Book Three of Robert A. Caro's monumental work, The Years of Lyndon Johnson---the most admired and riveting political biography of our era---which began with the best-selling and prizewinning The Path to Power and Means of Ascent.
Master of the Senate carries Lyndon Johnson's story through one of its most remarkable periods: his twelve years, from 1949 to 1960, in the United States Senate. At the heart of the book is its unprecedented revelation of how legislative power works in America, how the Senate works, and how Johnson, in his ascent to the presidency, mastered the Senate as no political leader before him had ever done.
It was during these years that all Johnson's experience---from his Texas Hill Country boyhood to his passionate representation in Congress of his hardscrabble constituents to his tireless construction of a political machine---came to fruition. Caro introduces the story with a dramatic account of the Senate itself: how Daniel Webster, Henry Clay, and John C. Calhoun had made it the center of governmental energy, the forum in which the great issues of the country were thrashed out. And how, by the time Johnson arrived, it had dwindled into a body that merely responded to executive initiatives, all but impervious to the forces of change. Caro anatomizes the genius for political strategy and tactics by which, in an institution that had made the seniority system all-powerful for a century and more, Johnson became Majority Leader after only a single term---the youngest and greatest Senate Leader in our history; how he manipulated the Senate's hallowed rules and customs and the weaknesses and strengths of his colleagues to change the "unchangeable" Senate from a loose confederation of sovereign senators to a whirring legislative machine under his own iron-fisted control.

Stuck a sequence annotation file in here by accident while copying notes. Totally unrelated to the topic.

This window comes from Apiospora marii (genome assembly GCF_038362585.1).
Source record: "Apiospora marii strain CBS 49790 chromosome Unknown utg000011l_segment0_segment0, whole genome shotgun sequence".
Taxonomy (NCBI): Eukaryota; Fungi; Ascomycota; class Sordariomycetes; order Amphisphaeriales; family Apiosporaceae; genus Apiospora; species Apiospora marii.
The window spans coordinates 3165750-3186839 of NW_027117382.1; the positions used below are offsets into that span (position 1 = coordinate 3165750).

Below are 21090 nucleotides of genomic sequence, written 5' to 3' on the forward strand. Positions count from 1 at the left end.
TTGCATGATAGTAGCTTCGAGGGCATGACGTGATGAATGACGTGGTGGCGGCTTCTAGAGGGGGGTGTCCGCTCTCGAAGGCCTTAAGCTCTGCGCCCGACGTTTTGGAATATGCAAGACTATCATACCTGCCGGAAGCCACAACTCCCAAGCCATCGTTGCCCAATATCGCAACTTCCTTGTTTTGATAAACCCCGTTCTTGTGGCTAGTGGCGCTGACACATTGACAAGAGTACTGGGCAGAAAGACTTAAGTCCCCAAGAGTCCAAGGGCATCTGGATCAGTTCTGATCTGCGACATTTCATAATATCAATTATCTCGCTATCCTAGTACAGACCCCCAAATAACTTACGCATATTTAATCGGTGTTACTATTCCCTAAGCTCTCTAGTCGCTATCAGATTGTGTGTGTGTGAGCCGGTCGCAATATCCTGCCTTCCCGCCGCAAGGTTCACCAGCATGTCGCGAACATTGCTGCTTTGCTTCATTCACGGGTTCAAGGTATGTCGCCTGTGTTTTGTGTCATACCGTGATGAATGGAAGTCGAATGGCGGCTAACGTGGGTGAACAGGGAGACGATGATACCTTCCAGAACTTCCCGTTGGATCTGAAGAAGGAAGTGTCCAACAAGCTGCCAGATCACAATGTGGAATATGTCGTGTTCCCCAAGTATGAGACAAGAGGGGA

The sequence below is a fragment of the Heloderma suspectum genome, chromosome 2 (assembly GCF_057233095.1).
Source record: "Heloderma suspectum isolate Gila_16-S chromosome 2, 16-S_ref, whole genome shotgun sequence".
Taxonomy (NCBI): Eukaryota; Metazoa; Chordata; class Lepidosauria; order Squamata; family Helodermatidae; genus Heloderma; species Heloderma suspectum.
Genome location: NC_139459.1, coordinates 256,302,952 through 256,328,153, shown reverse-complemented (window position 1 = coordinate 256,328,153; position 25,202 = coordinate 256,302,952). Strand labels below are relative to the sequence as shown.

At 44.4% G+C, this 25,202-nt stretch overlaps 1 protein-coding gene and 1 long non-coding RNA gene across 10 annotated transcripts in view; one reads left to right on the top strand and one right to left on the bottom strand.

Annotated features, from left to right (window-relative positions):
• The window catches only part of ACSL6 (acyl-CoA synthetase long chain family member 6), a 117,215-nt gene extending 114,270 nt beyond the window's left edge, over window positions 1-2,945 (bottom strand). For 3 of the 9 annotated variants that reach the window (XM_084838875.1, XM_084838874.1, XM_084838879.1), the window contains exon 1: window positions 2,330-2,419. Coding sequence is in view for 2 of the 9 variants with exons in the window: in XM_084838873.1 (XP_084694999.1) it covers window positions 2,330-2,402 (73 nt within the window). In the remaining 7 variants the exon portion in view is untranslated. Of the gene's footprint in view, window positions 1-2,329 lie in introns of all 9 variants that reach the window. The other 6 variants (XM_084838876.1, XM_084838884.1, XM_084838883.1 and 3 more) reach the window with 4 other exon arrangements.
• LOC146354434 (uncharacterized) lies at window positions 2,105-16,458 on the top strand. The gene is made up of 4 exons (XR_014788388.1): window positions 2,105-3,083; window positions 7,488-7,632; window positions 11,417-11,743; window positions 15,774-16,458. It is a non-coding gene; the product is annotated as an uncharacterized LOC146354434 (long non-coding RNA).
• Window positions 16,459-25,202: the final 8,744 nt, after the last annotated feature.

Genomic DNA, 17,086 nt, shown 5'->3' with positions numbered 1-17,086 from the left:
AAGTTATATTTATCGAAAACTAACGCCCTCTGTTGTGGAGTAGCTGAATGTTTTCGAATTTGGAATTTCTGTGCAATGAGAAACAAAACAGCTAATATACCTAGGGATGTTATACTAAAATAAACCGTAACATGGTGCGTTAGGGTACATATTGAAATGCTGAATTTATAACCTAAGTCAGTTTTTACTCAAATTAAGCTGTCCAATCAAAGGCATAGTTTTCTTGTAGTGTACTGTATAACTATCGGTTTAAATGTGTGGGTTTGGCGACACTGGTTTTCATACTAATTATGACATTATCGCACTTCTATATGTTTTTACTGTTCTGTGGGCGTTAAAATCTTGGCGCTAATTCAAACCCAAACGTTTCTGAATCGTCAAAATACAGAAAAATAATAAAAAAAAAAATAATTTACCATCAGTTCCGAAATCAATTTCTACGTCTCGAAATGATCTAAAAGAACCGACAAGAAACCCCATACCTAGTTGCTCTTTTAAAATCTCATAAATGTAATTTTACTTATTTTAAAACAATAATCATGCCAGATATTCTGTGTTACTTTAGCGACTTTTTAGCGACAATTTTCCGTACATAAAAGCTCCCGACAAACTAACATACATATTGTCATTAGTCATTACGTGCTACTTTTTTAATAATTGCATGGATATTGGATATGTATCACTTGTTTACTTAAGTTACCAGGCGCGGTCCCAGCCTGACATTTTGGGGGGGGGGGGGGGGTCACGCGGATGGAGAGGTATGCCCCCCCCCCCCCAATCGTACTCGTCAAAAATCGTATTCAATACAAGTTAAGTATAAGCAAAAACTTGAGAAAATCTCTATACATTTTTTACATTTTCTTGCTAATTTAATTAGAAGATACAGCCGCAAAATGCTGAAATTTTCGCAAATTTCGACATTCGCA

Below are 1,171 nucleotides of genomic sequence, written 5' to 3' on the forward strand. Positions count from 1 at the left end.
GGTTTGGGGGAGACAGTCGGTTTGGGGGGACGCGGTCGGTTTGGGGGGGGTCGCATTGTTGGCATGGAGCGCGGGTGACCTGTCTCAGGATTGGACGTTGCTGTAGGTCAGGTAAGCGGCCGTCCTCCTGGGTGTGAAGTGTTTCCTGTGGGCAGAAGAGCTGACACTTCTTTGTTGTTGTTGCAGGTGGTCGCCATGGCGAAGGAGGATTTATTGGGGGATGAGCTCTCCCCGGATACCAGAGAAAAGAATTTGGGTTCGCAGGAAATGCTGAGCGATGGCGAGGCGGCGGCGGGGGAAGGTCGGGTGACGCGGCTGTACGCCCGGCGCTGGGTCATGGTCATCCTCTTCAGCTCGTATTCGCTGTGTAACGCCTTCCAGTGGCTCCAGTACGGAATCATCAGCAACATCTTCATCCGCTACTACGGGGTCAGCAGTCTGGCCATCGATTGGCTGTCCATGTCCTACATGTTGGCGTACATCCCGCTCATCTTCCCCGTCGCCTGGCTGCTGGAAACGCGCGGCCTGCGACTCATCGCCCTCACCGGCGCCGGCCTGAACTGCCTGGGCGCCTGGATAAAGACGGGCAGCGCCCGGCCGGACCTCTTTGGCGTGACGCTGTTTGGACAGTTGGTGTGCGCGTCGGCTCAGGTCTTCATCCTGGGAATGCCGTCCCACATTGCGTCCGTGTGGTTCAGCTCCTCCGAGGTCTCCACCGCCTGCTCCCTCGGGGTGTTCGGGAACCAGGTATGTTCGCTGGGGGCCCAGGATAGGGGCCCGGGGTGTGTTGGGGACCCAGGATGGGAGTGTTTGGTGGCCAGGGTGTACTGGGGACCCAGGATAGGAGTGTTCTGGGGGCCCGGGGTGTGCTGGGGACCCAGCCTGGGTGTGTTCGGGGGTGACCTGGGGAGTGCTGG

Caro demonstrates how Johnson's political genius enabled him to reconcile the unreconcilable: to retain the support of the southerners who controlled the Senate while earning the trust---or at least the cooperation---of the liberals, led by Paul Douglas and Hubert Humphrey, without whom he could not achieve his goal of winning the presidency. He shows the dark side of Johnson's ambition: how he proved his loyalty to the great oil barons who had financed his rise to power by ruthlessly destroying the career of the New Dealer who was in charge of regulating them, Federal Power Commission Chairman Leland Olds. And we watch him achieve the impossible: convincing southerners that although he was firmly in their camp as the anointed successor to their leader, Richard Russell, it was essential that they allow him to make some progress toward civil rights. In a breathtaking tour de force, Caro details Johnson's amazing triumph in maneuvering to passage the first civil rights legislation since 1875.
Master of the Senate is told with an abundance of rich detail that could only have come from Caro's peerless research---years immersed in the worlds of Johnson and the United States Senate, examining thousands of documents and talking to hundreds of people, from pages and cloakroom clerks to senators and administrative aides. The result is both a galvanizing portrait of the man himself---the titan of Capitol Hill, volcanic, mesmerizing---and a definitive and revelatory study of the workings of personal and legislative power. It is a work that displays all the acuteness of understanding and narrative brilliance that led the New York Times to call Caro's The Path to Power "a monumental political saga . . . powerful and stirring."
The Presence of Fire
When you come into the presence of a leader of men, you know you have come into the presence of fire; that it is best not incautiously to touch that man; that there is something that makes it dangerous to cross him.
The room on the first floor of the Barbour County Courthouse in the little town of Eufaula, Alabama, was normally the County Clerk's Office, but after it had closed for the day on August 2, 1957, it was being used by the county's Board of Registrars, the body that registered citizens so they could vote in elections---not that the Board was going to register any of the three persons who were applying that day, for the skin of these applicants was black.
It was not a large room, and it was furnished very plainly. Its walls, white and in need of a fresh coat of paint, were adorned only by black-and-white photographs of former county officials. Against the rear wall stood a row of battered old filing ...
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